@angels_portion, abv unknown, angelsportion, carpathian mountains, church, dracula, dream, Țuică, gift, lutheran, nightmare, no age stated, plum whiskey, review, romania, scotch, thoma, vacation, wedding, Whiskey, whisky
It’s the same every year while on holiday, and its timing is predictable. At some point during the time away I have a terrible dream, and it usually happens sometime around the half way point.
I’m not sure what this means, but I would imagine somebody out there knows the answer. My only guess is that when I reach the vacation’s midpoint, my body and mind both know that I’m not so much moving further into a much needed time of rest as I am passing through and out of it.
The days are numbered, and very soon everything will begin again.
Last night I dreamt that an unrecognizable couple showed up at the church on a Sunday morning right before worship expecting me to perform their marriage ceremony. I was vested and ready to begin the regular service when I came down the hallway from my office to the church’s entryway and discovered them with a large party of family and friends. They approached me and thanked me for scheduling the event, but also revealed a concern that so many people were already in the church but were not a part of their scheduled event.
I was at a loss. Of course the church was full. It was Sunday. And I didn’t know who these people were. I didn’t remember anything about the event—which means I couldn’t recall the typical pre-marital counseling sessions, the service planning, or any of the other detailed conversations that go into scheduling a wedding.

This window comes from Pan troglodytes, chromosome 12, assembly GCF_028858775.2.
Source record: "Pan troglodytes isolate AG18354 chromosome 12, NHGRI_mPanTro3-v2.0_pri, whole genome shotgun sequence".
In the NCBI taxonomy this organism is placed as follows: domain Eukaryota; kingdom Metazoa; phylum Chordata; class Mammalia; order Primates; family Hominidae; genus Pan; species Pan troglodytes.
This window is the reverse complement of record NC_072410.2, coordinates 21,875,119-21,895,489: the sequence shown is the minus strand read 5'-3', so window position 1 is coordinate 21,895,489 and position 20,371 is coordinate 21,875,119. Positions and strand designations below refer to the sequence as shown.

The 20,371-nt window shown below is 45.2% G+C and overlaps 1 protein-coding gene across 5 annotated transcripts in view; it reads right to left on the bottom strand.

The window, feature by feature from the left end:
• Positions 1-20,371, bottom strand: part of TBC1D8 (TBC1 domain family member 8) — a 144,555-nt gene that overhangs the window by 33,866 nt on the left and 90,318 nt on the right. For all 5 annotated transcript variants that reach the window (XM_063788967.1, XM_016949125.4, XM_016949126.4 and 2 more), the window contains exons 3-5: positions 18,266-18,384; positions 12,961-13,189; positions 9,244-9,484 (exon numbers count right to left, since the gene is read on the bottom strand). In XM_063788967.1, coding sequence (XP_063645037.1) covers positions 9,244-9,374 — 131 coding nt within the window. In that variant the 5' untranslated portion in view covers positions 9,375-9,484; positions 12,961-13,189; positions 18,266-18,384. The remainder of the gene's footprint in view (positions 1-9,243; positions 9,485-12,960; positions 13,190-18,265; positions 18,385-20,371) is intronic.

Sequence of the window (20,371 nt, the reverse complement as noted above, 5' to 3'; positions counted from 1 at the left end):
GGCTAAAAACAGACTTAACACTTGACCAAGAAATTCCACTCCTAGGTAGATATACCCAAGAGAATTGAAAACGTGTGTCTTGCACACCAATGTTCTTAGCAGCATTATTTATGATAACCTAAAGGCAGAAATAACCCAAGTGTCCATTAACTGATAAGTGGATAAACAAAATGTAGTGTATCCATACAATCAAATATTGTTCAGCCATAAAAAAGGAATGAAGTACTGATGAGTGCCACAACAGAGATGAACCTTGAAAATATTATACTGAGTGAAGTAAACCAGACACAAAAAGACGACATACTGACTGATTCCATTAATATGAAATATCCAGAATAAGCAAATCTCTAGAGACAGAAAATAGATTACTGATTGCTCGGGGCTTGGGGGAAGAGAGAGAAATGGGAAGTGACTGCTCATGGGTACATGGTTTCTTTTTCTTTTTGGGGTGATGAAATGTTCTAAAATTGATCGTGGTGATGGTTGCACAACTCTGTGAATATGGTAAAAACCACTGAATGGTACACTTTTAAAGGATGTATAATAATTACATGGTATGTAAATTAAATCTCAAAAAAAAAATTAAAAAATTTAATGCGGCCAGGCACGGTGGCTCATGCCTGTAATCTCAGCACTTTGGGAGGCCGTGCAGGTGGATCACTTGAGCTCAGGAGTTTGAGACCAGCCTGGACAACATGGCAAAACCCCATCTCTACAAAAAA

Our Sunday morning service begins at 9:30 AM. I looked at my watch. It was 9:20.
I apologized to them, doing what I could to offer that since I apparently scheduled the event, I would perform the wedding, but it would have to happen after the regular service and Bible study, which means they’d need to wait until about noon.
The situation grew heated. The bride began to cry. The groom tried to console her. The bride’s mother—who I didn’t recognize, but for some reason was the only one I sensed as familiar—stormed away. Her husband remained behind and worked to convince me that it was only right to tell the rest of the congregation that the church had been reserved and they needed to leave.
I apologized again and again for the mix up, but assured him that I was not going to tell the congregation members they had to leave their own church to accommodate a wedding ceremony for a couple that none of us knew, even if I had mistakenly scheduled it.
I looked at my watch again. It was still 9:20.
The bride’s father was furious, and in his rage, he belittled me, being creative with his disgust that a man like me could ever be a Christian pastor.
There was that moment when even though I knew that my opponents had somehow made a serious error or were simply at the wrong church, I felt like I was in the wrong and should do what I could to accommodate. Working over the shouts of the bride’s father, I even tried to suggest that it wouldn’t be entirely inappropriate for the ceremony to serve as the beginning of the service.
But he wouldn’t have it, and he assured me that if I didn’t ask the people of my congregation to leave in order that the wedding ceremony could take place, I would be hearing from his lawyer.
I looked back down to my watch. It was still 9:20.
I told him I couldn’t do it, that I was sorry, and that if he wanted to speak more at a later date, I’d be more than willing. The mother of the bride returned. I told her the same, even as she motioned and shouted to the whole group, “Let’s go folks. This ungodly reverend is kicking us out.”